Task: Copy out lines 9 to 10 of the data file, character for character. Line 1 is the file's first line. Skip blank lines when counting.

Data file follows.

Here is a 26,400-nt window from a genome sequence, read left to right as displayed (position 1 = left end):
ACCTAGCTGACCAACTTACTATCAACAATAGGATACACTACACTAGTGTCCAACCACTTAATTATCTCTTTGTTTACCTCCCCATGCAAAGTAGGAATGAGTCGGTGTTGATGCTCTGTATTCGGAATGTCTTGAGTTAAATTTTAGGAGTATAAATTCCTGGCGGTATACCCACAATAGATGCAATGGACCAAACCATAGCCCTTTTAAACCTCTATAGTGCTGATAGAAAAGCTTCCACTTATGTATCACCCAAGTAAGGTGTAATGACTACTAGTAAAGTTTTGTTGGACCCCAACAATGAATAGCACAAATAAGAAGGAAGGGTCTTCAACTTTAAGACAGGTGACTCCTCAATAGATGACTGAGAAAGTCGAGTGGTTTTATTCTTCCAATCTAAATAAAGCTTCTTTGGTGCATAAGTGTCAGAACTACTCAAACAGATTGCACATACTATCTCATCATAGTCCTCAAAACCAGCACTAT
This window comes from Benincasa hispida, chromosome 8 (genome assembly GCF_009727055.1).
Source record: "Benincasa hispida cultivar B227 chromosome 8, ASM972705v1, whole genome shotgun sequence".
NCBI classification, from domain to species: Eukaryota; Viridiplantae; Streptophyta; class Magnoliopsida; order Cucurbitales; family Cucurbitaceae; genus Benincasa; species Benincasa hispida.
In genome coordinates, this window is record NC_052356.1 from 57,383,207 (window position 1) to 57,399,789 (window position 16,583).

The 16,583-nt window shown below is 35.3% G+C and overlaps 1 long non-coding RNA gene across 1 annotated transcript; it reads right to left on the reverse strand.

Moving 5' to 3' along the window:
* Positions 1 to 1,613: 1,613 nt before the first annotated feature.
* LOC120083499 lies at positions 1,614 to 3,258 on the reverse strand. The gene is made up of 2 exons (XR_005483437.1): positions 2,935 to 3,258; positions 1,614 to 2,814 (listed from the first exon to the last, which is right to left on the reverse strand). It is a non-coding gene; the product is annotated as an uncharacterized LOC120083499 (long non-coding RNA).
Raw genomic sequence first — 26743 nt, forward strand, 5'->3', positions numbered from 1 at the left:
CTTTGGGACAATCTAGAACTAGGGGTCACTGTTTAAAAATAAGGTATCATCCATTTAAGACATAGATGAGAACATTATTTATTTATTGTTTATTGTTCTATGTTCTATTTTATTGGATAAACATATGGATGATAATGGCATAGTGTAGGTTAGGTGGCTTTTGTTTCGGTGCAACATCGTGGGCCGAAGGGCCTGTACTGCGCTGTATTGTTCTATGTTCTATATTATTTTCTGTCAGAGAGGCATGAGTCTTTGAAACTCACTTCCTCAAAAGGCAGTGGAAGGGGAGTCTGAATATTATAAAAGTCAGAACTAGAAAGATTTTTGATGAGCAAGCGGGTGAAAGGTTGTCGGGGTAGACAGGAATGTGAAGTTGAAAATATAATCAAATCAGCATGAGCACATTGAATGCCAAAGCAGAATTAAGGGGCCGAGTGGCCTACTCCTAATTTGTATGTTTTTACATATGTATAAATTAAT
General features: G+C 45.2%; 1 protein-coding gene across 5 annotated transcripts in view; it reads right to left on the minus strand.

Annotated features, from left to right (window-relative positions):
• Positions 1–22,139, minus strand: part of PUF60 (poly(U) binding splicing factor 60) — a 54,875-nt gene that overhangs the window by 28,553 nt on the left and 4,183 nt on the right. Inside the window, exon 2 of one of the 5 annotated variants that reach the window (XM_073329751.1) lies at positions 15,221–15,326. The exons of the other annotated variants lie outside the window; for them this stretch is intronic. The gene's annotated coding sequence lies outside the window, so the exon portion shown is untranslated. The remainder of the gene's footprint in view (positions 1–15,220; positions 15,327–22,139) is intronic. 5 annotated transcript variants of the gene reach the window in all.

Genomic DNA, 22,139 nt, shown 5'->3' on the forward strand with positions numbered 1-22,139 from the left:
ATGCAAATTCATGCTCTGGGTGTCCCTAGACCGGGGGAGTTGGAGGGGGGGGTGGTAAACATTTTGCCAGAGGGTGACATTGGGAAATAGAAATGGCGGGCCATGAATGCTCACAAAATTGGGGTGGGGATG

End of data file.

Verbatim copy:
* Positions 1 to 1,613: 1,613 nt before the first annotated feature.
* LOC120083499 lies at positions 1,614 to 3,258 on the reverse strand. The gene is made up of 2 exons (XR_005483437.1): positions 2,935 to 3,258; positions 1,614 to 2,814 (listed from the first exon to the last, which is right to left on the reverse strand). It is a non-coding gene; the product is annotated as an uncharacterized LOC120083499 (long non-coding RNA).